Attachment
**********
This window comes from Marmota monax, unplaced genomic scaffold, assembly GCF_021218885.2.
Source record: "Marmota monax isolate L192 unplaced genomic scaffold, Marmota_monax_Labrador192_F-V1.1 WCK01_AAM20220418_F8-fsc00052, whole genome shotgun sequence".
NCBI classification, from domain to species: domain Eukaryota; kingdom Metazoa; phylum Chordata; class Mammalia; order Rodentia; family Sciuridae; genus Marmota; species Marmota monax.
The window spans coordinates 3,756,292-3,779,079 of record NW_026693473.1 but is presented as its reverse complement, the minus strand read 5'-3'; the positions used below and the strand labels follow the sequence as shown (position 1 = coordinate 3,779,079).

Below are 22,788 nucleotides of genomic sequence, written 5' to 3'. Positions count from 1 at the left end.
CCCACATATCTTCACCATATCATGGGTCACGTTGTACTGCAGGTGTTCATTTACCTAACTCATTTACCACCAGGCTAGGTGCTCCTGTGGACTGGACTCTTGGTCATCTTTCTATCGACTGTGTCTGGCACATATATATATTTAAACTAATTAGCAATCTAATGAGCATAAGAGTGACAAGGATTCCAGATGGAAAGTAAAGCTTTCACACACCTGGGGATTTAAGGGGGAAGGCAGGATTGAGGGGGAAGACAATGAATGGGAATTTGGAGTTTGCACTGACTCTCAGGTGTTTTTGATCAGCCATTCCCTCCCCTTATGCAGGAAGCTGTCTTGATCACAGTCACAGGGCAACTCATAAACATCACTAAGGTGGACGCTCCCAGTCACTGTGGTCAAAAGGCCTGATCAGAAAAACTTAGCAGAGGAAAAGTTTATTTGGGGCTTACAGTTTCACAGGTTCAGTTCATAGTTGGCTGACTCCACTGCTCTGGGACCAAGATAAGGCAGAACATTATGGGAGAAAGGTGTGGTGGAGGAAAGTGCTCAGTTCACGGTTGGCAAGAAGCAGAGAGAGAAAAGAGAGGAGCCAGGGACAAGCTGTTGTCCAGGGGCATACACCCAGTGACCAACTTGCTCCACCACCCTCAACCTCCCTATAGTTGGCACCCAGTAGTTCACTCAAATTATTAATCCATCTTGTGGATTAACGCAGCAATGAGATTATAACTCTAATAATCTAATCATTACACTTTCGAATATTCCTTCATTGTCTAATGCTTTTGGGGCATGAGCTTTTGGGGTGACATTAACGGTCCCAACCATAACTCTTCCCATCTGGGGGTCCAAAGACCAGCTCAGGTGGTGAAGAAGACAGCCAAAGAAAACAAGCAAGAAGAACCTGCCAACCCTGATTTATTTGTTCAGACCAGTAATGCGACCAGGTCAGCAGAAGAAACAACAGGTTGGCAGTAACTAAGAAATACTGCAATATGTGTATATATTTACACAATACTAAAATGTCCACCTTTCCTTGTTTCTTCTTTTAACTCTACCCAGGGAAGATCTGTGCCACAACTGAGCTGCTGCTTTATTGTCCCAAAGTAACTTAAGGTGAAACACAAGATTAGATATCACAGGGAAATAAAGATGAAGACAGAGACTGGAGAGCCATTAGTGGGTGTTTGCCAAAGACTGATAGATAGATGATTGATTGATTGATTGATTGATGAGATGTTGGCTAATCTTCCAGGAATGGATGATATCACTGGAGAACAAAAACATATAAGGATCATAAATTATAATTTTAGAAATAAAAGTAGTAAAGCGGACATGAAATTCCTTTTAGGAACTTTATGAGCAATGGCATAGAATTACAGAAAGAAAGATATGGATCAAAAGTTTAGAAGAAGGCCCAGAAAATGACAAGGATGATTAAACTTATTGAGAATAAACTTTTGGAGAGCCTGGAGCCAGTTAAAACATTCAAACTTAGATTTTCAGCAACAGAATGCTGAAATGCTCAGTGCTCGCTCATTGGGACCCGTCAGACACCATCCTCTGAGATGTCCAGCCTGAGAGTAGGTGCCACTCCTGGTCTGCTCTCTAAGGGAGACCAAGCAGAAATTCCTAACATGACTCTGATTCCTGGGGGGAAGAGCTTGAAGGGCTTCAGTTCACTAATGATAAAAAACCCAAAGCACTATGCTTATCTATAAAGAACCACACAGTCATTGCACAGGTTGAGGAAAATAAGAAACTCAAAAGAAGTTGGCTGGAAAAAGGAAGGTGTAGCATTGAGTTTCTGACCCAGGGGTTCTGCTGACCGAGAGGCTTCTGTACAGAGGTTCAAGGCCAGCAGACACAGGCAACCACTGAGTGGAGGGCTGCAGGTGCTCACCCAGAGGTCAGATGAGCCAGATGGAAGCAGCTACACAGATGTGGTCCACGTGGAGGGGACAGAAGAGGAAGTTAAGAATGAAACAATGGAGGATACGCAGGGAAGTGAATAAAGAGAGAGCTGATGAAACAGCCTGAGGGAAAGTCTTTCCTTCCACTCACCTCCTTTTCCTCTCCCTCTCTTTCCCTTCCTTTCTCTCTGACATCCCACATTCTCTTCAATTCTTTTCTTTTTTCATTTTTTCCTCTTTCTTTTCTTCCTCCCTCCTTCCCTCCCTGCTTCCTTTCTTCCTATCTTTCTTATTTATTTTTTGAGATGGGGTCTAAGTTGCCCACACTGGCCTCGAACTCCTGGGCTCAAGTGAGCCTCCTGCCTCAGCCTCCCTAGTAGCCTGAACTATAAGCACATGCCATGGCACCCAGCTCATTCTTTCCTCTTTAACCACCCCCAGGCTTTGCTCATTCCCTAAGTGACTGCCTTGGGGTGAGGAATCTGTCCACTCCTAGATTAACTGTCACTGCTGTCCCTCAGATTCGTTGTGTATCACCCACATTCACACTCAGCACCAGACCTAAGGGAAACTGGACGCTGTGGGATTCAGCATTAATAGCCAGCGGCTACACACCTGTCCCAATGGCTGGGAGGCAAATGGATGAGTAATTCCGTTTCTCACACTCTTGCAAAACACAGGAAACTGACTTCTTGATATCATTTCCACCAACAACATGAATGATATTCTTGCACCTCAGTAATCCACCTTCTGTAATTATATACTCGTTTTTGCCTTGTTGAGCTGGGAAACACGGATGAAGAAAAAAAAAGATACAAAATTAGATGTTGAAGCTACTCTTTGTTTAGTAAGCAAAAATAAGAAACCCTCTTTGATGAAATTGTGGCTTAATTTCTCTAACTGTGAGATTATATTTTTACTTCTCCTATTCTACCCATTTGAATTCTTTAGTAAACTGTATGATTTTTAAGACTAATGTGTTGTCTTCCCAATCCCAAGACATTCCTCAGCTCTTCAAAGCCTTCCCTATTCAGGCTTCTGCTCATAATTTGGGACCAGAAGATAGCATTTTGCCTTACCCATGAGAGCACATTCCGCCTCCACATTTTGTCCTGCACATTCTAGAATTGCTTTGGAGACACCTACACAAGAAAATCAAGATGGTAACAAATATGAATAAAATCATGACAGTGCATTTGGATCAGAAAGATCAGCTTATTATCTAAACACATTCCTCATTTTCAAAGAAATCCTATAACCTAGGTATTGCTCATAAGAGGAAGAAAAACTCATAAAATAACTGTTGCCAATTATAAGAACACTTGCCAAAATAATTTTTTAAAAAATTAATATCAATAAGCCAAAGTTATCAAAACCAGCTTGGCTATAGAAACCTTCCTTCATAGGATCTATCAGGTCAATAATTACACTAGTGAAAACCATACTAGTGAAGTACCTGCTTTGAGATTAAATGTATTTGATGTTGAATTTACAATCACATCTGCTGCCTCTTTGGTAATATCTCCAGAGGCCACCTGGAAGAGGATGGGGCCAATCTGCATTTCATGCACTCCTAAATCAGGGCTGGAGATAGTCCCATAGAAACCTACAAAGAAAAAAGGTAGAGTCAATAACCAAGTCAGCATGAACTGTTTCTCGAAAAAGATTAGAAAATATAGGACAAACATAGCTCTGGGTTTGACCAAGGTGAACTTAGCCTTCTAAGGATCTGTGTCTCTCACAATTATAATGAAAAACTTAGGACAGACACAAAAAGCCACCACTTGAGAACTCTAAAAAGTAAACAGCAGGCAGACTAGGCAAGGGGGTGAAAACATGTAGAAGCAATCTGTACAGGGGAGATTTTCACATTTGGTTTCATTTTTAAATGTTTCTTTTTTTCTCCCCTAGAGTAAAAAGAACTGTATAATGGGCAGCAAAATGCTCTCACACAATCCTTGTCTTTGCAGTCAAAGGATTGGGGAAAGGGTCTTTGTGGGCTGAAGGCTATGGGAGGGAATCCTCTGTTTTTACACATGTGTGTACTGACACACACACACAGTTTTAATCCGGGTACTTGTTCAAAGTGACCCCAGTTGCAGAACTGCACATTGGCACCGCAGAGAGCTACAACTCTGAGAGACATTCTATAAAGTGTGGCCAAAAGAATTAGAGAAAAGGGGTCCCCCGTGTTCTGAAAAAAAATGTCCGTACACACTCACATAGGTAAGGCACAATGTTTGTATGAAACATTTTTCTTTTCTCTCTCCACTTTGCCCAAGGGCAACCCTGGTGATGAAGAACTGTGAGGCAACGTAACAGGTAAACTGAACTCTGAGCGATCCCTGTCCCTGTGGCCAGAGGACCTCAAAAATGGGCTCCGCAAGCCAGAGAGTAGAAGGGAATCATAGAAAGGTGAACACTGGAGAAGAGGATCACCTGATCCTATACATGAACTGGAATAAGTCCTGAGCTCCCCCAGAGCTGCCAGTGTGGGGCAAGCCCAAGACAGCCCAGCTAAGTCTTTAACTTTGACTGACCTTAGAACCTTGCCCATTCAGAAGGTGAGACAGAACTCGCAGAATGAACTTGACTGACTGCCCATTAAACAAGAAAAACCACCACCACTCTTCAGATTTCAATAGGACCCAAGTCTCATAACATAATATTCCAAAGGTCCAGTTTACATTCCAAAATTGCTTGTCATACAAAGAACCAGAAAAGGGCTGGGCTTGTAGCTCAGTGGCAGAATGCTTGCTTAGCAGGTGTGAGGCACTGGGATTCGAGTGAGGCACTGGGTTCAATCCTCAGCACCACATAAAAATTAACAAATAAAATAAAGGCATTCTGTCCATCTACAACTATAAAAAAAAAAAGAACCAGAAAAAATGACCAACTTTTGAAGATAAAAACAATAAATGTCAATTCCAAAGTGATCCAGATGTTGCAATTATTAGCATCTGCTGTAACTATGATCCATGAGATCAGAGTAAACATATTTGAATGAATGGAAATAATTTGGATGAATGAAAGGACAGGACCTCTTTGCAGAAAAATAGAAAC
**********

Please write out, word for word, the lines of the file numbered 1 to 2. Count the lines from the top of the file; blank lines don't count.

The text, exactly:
This window comes from Marmota monax, unplaced genomic scaffold, assembly GCF_021218885.2.
Source record: "Marmota monax isolate L192 unplaced genomic scaffold, Marmota_monax_Labrador192_F-V1.1 WCK01_AAM20220418_F8-fsc00052, whole genome shotgun sequence".